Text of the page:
Kurt Campbell is the owner of Campbell Nelson Volkswagen and Campbell Nelson Nissan in Seattle, Wash. Campbell Nelson is the sponsor of the “Free Them” 5k, www.worldconcern.org/5k.

To learn more, visit www.worldconcern.org/srilanka-rescue.

“Do not store up for yourselves treasures on earth, where moth and rust destroy, and where thieves break in and steal. But store up for yourselves treasures in heaven …” – Matthew 6:19-20

Cancles being lit in Sri Lanka

Sri Lanka commemorates World AIDS Day

Cancles being lit in Sri Lanka

World Concern Country Director Selina Prem Kumar (second from right) participated in a cancle lighting ceremony to remember those who died from AIDS this year.

In commemoration of World AIDS Day on Dec. 1, World Concern Sri Lanka held several events to raise awareness about HIV and AIDS and to remember those who lost their lives to the disease this year.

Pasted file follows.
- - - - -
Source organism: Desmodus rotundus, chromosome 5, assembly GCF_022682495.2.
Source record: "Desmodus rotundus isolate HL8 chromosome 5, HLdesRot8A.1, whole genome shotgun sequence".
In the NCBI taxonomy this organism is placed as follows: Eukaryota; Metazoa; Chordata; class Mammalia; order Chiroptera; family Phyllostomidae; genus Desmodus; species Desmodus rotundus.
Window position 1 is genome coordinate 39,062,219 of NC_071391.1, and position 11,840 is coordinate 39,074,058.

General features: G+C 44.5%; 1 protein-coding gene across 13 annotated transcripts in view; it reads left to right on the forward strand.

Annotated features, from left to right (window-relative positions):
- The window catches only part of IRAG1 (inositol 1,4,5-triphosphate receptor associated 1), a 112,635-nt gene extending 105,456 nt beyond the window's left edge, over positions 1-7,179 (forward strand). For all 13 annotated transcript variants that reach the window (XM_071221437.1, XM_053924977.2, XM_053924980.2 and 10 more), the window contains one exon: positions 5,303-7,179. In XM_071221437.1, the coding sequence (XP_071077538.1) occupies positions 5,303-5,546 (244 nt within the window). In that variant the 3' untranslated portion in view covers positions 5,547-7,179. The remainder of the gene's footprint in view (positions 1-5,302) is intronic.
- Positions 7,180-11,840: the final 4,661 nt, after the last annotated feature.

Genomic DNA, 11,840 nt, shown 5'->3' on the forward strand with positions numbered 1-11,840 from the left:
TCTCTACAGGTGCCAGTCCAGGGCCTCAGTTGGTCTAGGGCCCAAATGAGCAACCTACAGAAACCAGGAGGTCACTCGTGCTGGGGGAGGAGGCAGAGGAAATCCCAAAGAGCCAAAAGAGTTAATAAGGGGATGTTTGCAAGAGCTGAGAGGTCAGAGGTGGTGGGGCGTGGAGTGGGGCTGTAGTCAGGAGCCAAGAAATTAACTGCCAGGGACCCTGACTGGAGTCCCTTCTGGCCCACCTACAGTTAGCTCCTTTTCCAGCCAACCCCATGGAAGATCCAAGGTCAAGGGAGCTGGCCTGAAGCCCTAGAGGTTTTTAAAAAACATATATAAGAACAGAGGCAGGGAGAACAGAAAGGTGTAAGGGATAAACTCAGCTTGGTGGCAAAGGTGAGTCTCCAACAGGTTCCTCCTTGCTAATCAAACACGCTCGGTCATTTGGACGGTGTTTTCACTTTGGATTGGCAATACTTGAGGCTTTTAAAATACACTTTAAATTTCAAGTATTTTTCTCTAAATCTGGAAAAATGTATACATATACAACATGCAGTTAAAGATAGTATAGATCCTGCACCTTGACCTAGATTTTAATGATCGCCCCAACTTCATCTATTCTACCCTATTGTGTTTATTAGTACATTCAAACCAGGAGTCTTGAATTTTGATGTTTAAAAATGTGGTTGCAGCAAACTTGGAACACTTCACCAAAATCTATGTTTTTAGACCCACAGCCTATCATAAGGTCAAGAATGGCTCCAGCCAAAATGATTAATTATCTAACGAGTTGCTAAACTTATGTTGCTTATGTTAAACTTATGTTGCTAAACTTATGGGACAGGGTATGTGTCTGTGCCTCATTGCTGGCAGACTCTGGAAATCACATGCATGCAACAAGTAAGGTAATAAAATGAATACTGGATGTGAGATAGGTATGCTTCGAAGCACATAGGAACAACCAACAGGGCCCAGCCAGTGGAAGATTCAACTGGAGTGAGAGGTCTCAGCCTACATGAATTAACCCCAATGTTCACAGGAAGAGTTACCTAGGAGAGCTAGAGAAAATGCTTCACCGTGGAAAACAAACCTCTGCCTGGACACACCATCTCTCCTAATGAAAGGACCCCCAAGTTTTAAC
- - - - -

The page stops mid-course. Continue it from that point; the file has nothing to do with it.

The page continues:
In collaboration with the Jaffna Regional Department of Health Services, World Concern brought attention to the global AIDS crisis through a week-long awareness campaign that included essay competitions. Sixteen contestants received awards during a program on Dec. 1, which included a candle lighting ceremony in remembrance of those who died of AIDS this past year. World Concern also provided nutrition packages with a value of $97 USD for five AIDS patients.

In Trincomalee, 250 students, ranging in age from 15 to 18, attended an HIV/AIDS awareness program organized by World Concern and the public health department.

For more information on World Concern’s AIDS programs, please visit our website.

Children receive awards in Sri Lanka.

Sri Lankan students received awards for their essays about HIV and AIDS as part of World AIDS Day.

Latrines mean more than comfort and convenience

At least two bathrooms. That was the minimum we wanted for our 3 person family for a house we bought this year. I feel kind of silly that we have 2 and a half bathrooms after today, when I saw the joy families had of having one – in the form of an outhouse.

A latrine in Sri Lanka.

A woman stands with her baby outside a latrine built by World Concern in Sri Lanka.

I’m in Sri Lanka now, high in the tea-growing region – where poor tea pickers live in shanties on mountainsides. The average wage here is pretty terrible – and it’s part of the reason why these hard-working people can’t afford the basics of life – including a place to go to the bathroom.